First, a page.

Alliances in Tamil Nadu, conventional wisdom dictates, often decide electoral outcomes. In the 80s and 90s, an alliance with the INC was considered crucial. In the late 90s and early aughts, the PMK sought to portray itself as the deciding factor. In the past decade, the DMDK has tried to capture that space. Three of the possible four major formations have publicly sought the DMDK as an alliance partner for 2016 Assembly Elections. But how effective are these allies? In particular, how useful an ally is the DMDK?
Let’s consider the DMDK. It was part of the victorious ADMK combine in 2011 and was the second biggest party in the legislative assembly. But that is not a full measure of how good an ally the DMDK was. In constituencies that the DMDK contested, it got 44.84% of the votes polled. While its dominant partner, the ADMK, got 53.93%. That is, the DMDK underperformed its dominant partner by 9 percentage points. But that doesn’t give a full picture either. The four other junior partners in that alliance were: CPI, CPIM, PT and MMK. They only contested in 27 seats, put together, as opposed to the DMDK having contested in 41. But three of those four parties polled much better in the constituencies they contested in compared to the DMDK. The DMDK underperformed every party in the electoral alliance except the MMK in 2011.
Now, consider the Lok Sabha elections of 2014. DMDK had moved away from the ADMK alliance to the NDA; it was the dominant partner in that alliance contesting in 14 of the 39 Lok Sabha seats. In those 14 seats, the party got an average of 15.94% of the votes. The other NDA allies, in the seats they contested, got an average of 26.06% of the votes polled. That is, the DMDK underperformed its allies in an alliance in which it was the dominant party by over 10 percentage points!
It’s not even the DMDK’s case that it’s stronger in 2016 than it was in past elections. For a party that’s been a drag on all the alliances it has been part of, it’s a bit confusing as to why it’s sought after so much. If the DMDK were in a direct contest with ADMK, and it continues the trend of underperforming its own alliance by 10 percentage points, it needs a wave to win. Under regular circumstances, the ADMK will win comfortably in a direct contest with just its core vote.
The other complication that the DMDK presents to its alliance partners is: it seeks too many seats. The DMDK, unlike say the PMK, does not have a caste base as its core vote. This means its votes are diffused; that partly explains why it underperforms compared to more sub-regional parties. If the DMK were to ally with the DMDK and allotted 60 seats for the latter to contest(as it’s being speculated), that’s too much of a risk given the ADMK may well win most of them. Further, the DMDK voter by not being a caste bloc is more likely to not be additive to the dominant partner. The two Dalit parties (VCK and PT) and PMK, claim with some evidence, that their vote is transferable. That is their dominant ally can count on them. The DMDK, at least on the basis of past results, can make no such claims.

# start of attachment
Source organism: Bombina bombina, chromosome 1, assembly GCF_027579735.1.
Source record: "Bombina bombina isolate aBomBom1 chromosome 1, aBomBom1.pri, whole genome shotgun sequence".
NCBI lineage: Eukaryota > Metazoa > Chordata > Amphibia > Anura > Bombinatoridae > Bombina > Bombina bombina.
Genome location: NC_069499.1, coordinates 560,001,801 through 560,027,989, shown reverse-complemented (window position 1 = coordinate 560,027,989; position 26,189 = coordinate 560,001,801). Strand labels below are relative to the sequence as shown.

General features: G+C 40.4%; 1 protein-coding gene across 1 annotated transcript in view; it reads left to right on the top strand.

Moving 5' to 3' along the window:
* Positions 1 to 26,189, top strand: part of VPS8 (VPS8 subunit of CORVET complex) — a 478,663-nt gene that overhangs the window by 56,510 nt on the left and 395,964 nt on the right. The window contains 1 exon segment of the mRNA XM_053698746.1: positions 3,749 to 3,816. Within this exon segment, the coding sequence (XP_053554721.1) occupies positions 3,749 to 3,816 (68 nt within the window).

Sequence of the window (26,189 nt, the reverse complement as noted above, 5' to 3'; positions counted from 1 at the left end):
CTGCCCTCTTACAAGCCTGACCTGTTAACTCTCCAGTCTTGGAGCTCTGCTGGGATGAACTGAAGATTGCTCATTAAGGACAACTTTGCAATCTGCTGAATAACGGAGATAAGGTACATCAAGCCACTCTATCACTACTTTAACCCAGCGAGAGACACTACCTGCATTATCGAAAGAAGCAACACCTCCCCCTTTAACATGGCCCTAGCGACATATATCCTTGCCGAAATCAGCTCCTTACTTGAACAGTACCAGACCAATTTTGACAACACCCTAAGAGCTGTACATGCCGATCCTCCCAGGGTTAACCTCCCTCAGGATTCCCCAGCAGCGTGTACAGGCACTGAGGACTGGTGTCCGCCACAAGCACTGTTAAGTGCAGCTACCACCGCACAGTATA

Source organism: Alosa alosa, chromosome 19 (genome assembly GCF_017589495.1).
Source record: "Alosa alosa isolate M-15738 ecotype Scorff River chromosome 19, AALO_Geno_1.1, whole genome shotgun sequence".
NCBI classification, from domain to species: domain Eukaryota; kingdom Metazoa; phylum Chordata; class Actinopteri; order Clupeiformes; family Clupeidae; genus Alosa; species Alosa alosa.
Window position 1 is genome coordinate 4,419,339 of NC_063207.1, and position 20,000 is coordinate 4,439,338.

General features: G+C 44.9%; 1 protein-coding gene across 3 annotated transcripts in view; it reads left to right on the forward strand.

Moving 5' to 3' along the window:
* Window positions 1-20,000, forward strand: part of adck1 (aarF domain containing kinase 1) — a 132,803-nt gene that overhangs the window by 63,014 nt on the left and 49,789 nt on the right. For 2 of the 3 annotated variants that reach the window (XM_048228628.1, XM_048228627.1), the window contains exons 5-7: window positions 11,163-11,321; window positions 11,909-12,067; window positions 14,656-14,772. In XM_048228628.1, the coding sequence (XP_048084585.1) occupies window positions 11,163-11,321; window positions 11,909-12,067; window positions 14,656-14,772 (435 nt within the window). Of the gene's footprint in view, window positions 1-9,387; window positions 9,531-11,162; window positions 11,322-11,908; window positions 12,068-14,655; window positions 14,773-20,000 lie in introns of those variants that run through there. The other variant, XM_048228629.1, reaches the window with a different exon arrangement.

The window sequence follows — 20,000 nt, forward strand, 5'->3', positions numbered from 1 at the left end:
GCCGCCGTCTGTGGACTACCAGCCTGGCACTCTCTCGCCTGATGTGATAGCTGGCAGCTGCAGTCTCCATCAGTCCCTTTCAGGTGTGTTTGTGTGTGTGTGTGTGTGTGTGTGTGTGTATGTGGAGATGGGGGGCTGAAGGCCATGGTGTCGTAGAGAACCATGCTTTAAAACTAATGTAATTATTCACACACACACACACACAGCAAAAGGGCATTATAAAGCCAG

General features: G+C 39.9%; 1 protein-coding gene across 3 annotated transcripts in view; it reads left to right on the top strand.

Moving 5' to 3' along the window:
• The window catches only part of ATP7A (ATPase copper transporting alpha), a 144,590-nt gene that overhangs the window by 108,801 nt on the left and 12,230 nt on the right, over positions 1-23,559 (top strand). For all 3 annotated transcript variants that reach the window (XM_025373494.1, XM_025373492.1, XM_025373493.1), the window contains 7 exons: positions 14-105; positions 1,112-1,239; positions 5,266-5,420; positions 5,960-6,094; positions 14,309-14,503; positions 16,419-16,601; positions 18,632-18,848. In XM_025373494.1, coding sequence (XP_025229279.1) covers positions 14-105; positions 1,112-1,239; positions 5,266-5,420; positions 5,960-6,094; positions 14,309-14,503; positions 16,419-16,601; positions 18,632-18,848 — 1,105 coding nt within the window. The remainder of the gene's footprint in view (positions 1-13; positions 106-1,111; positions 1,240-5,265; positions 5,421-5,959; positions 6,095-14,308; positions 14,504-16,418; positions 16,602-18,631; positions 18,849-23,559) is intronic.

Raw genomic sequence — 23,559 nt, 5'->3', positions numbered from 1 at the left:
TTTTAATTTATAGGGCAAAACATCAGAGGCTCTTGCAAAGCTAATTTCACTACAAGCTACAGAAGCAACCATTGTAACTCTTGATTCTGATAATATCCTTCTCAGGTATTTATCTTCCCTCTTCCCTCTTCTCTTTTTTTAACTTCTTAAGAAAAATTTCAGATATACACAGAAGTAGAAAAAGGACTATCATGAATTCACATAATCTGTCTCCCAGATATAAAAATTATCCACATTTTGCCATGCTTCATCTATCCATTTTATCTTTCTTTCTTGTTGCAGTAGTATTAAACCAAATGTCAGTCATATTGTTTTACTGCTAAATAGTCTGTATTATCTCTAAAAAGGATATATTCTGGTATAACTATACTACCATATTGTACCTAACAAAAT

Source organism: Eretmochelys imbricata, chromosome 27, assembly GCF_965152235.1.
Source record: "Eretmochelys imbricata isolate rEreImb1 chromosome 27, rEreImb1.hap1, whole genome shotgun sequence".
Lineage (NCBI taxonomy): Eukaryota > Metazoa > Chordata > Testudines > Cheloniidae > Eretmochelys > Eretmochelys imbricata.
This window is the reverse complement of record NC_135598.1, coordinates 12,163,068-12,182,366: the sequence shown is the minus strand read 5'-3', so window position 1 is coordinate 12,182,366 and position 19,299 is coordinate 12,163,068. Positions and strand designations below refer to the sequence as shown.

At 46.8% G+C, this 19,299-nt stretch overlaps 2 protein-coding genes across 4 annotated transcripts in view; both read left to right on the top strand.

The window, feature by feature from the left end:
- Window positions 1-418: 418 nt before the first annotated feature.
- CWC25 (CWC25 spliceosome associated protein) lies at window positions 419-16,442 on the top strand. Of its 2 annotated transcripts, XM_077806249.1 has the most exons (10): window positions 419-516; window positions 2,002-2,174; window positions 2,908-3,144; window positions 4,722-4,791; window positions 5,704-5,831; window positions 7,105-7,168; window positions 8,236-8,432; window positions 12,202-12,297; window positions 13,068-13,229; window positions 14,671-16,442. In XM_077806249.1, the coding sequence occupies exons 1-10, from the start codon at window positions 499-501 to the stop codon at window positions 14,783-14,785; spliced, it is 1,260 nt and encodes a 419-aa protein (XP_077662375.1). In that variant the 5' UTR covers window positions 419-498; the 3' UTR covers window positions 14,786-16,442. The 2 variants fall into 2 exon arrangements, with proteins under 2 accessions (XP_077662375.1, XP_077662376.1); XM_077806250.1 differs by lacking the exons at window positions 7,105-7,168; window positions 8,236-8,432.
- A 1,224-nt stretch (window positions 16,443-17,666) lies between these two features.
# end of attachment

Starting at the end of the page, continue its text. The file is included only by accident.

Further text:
A good example of the complicated caste dynamic making PMK a good ally is the 2014 Chidambaram Lok Sabha result. The ADMK won that seat; but what is interesting is that its vote share for the constituency is one of the lowest among the seats it won at 42.5%. The DMK alliance did particularly well as Thol Thirmavalavan contested here as an ally and got 30.26% of the votes. But what is of importance is that the PMK did much better than its average performance elsewhere; it got 27% of the votes at over 5 percentage points higher than the alliance’s mean vote share. The only explanation that people who’ve studied Chidambaram will give is: the Vanniyars rallied behind PMK because they did not want Dalits to win. That kind of effect, had the elections been close, would have been crucial. The DMDK simply does not have a story like that to sell.
There are only 5 parties in Tamil Nadu that bring with them a transferable vote: PMK, VCK, PT, CPI and CPM. Of these, the VCK and PMK are incompatible as allies owing to caste factors; the PMK has also announced it won’t ally with either Dravidian party. So, if the DMK wants to win, allying with the Left and two Dalit parties appears a much better option compared to the DMDK. But those smaller parties have announced a new alliance among themselves called PWF with the VCK wanting a Dalit Chief Minister; which, one agrees, has to happen.
Unless there’s some secret sauce that the DMDK hasn’t made public yet, the only reason well informed politicians have to talk the DMDK’s stock up is to make it seem dearer to the opposition.
PS: Here’s the Data Source.